There are millions of writings, of one kind or another, about meditation, of one kind or another. So my challenge here is to say something fresh enough that it will encourage those among you who haven’t tried meditation to do so.
The title of this piece is deliberately misleading. If you think I’m going to show how deep meditation put me in a “zone” so that I quickly mastered windsurfing, you are sorely mistaken. I will find an important connection between sail boarding and meditating, but one of a subtler nature.
My first experience with a sail board was on Dorena Lake near Cottage Grove, Oregon, at Baker Bay County Park. I was able rent a genuine Windsurfer there in spite of never having sailed such before. This was back in the 1980’s when the very idea of sailing on a board was new and the board sailing craze had barely started. Back then people were not as fussy as now about renting such equipment to total novices. I figured that although I had never sailed a board before, I shouldn’t really have much difficulty. I had surfed respectable southshore summer storm surf at Waikiki and had sailed enough in small boats that I felt confident that I could manage a Windsurfer with only minor difficulties. I had only recently read about this brand new way of sailing and was immediately filled with excitement about the simplicity and freedom of roaming on a board, standing and without paddling. True, there was no rudder for steering on a sail board, but I had read about and understood how one steers without a rudder. If one holds the sail so that most of the sail area is in front of the mast as it pivots on the board, the wind will turn the board down wind. Simply move the sail area back, behind the mast to turn into the wind. To keep moving straight ahead find a judicious balance so that there are equal areas before and behind the mast while making minor adjustments to correct one’s course. What could be simpler? Well, the quote falsely attributed to Yogi Berra is extremely pertinent here. “In theory there is no difference between theory and practice. In practice there is.”
Out on the lake it was breezy, but not too breezy. Conditions were perfect for learning to windsurf, but there were far too many things to keep track of at once. The board was tippy, but not as tippy as my surf board was at Waikiki. The Waikiki board was a sizable board referred to as a “tanker” by the local kids and I could actually stand on it when it wasn’t on a wave. One afternoon when the waves were small and barely surfable, I enjoyed standing on it while the trade winds on my back blew me out to sea where I could catch one of the small waves and ride back in. However, on my Waikiki board there was no mast with flapping sail and I only needed to balance without also trying to think about moving a sail in a wind that would gust, ebb and even change direction. On Dorena I tried to sail up wind by moving the sail back, and, sure enough the board would turn into the wind. And keep turning until I was “in irons”, directly into the wind. At which point I would fall into the water, clamber back on the board, stand up, and carefully lift the clumsy sail out of the water by the up-haul. Then as I pulled the sail into position, the wind would do something funny and I would be back in the water again. After two hours and much effort I was about two hundred yards downwind from where I started, gave up, and swam the board with its sail dragging in the water back to where I started.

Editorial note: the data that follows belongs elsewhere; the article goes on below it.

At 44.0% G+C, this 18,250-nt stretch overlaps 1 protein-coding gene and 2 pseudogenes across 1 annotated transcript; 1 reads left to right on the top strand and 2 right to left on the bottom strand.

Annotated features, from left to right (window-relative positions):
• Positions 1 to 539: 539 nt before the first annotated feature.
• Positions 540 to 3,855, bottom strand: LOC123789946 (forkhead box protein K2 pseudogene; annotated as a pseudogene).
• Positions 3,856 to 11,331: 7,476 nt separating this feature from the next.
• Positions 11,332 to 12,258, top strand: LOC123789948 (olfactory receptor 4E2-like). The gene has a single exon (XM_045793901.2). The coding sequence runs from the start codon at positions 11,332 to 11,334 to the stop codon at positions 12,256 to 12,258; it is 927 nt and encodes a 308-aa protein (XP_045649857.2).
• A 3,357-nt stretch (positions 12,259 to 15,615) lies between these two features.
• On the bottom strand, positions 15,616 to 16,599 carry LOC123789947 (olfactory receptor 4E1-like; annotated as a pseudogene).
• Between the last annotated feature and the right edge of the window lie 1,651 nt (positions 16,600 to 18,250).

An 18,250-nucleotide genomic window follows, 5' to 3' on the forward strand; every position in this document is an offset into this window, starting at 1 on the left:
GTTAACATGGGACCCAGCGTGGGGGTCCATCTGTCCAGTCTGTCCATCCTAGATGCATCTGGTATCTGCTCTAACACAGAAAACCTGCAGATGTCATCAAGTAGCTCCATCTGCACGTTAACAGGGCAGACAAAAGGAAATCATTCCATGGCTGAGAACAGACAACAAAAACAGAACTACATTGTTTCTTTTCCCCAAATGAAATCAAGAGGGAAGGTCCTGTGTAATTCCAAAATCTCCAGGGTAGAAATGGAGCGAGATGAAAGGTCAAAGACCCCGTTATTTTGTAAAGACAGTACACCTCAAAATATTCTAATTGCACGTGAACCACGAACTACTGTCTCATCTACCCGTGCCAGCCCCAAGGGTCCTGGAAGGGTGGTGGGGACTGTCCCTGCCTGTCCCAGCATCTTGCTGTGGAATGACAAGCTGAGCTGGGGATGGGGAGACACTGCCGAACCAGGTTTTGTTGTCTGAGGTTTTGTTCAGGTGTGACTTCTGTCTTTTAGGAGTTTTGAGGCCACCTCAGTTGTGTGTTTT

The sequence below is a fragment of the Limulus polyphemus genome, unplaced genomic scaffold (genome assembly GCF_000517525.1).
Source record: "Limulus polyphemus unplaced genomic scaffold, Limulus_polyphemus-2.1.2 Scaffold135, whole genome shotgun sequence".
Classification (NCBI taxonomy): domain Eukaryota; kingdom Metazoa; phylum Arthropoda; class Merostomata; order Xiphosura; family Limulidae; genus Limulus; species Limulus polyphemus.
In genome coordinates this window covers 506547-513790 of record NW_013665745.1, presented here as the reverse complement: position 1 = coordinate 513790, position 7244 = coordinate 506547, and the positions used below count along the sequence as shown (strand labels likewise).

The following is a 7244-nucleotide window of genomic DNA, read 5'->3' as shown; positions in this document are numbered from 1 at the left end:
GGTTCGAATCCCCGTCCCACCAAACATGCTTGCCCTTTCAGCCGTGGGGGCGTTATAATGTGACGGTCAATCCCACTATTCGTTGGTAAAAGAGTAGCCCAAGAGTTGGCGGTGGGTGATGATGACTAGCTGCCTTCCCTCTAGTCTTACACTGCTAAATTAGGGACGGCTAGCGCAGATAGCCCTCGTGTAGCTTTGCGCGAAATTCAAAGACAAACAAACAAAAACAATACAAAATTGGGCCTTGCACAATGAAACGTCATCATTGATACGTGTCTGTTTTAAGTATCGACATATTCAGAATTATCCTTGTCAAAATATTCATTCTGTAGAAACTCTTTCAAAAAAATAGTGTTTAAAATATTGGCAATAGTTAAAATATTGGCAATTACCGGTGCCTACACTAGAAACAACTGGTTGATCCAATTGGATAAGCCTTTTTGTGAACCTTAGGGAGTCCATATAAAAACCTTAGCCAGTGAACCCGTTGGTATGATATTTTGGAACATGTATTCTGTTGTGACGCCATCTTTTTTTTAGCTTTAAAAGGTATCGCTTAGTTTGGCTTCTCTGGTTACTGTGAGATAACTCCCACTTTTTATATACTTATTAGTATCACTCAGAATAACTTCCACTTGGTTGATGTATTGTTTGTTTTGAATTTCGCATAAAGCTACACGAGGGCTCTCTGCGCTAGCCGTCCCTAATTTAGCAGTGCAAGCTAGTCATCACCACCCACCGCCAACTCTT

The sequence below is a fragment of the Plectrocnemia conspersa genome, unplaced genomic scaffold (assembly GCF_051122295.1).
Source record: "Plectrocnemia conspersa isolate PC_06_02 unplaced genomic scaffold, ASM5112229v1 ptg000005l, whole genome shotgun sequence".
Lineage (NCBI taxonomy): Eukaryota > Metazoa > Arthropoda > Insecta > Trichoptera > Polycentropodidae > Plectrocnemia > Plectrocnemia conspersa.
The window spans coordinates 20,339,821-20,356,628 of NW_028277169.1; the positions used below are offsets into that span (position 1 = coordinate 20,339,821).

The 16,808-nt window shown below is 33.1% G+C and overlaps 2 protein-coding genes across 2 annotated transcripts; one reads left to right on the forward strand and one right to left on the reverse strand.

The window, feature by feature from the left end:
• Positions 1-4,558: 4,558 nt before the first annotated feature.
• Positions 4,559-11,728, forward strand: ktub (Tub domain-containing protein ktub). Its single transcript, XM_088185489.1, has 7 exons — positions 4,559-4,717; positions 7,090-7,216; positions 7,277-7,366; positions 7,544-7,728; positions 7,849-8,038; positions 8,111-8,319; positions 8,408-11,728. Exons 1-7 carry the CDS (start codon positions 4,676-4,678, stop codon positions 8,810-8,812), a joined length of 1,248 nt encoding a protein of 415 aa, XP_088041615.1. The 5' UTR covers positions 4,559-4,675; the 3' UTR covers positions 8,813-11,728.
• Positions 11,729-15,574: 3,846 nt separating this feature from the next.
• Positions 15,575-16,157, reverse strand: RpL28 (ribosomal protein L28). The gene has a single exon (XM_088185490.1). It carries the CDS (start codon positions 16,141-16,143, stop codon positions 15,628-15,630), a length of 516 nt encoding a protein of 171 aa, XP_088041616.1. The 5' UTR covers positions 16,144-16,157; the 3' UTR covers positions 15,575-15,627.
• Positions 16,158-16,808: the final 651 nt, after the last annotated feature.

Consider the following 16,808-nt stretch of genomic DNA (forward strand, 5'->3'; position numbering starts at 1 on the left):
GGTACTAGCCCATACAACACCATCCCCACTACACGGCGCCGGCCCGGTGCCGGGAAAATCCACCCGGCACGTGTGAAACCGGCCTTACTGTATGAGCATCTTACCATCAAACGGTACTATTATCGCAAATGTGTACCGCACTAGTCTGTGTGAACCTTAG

As the summer wore on I kept trying to sail and gradually learned how. It was a matter of constant thought, however. Haul the sail up out of the water, while leaning against its weight with up-haul in both hands. Swing the mast and hanging sail forward or back to get the board’s length across the wind. Then keeping balance, reach across and grab the boom using the hand on the side of the body towards the bow. (At first this seems somewhat counterintuitive.) Pull the mast and sail towards the front of the board, then grab the boom with the other hand and trim the sail position as the board starts moving. Try not to lose balance. Then shakily enjoy sailing with one’s butt hanging out to windward until a gust makes one let go of the boom or a sudden drop in the wind ends the support of the sail and one falls backwards into the water.
Winter came and went and with the new summer it was time to try windsurfing again. As I went out on the board I was somewhat anxious. Could I remember all the stuff detailed in the last paragraph? I tried to think as I pulled up the sail. Then miracle. My hand reached across grabbing the boom, forward pull, other hand on boom and I sailed away. Over the winter my muscles and nervous system had remembered and my brain didn’t need to think or remember. This experience was startling because so unexpected. Ordinarily when one learns a skill the body learning is gradual and not nearly as intense and concentrated as when learning to windsurf. Nor is there usually a long interruption, so that the body learning is not dramatically noticeable. Nevertheless in learning any skill, bodily learning though it may not be noticeable, is very real and, I think, very important particularly when it comes to meditation.
Meditation with its emphasis on breathing, lungs and brain involves biological systems that have been under evolutionary pressures for some 300 million years or so, give or take a few million. Not surprisingly we are seldom consciously aware of what goes on as we breathe unless something is seriously wrong with us or we’re climbing at high altitude. With meditation, however, we are not only consciously controlling our breathing but simultaneously hoping that the breathing will help us to empty our mind of thought while keeping it clear and aware. Though the complexity of this task seems less than that of windsurfing, when one gives it some thought, one realizes that there is not simply muscle control involved, but also control of one’s consciousness as well. Ordinarily we are thinking about SOMETHING, or we day dream. In any case our minds are full of thought. Outside of meditation the closest one comes to an empty, aware mind is in an athletic situation – waiting for a serve in tennis or volleyball, or for the “hike” in football or a pitch in baseball. When we are not in athletic anticipation, this empty minded state is highly unnatural and only partially under conscious control. Proper breathing helps.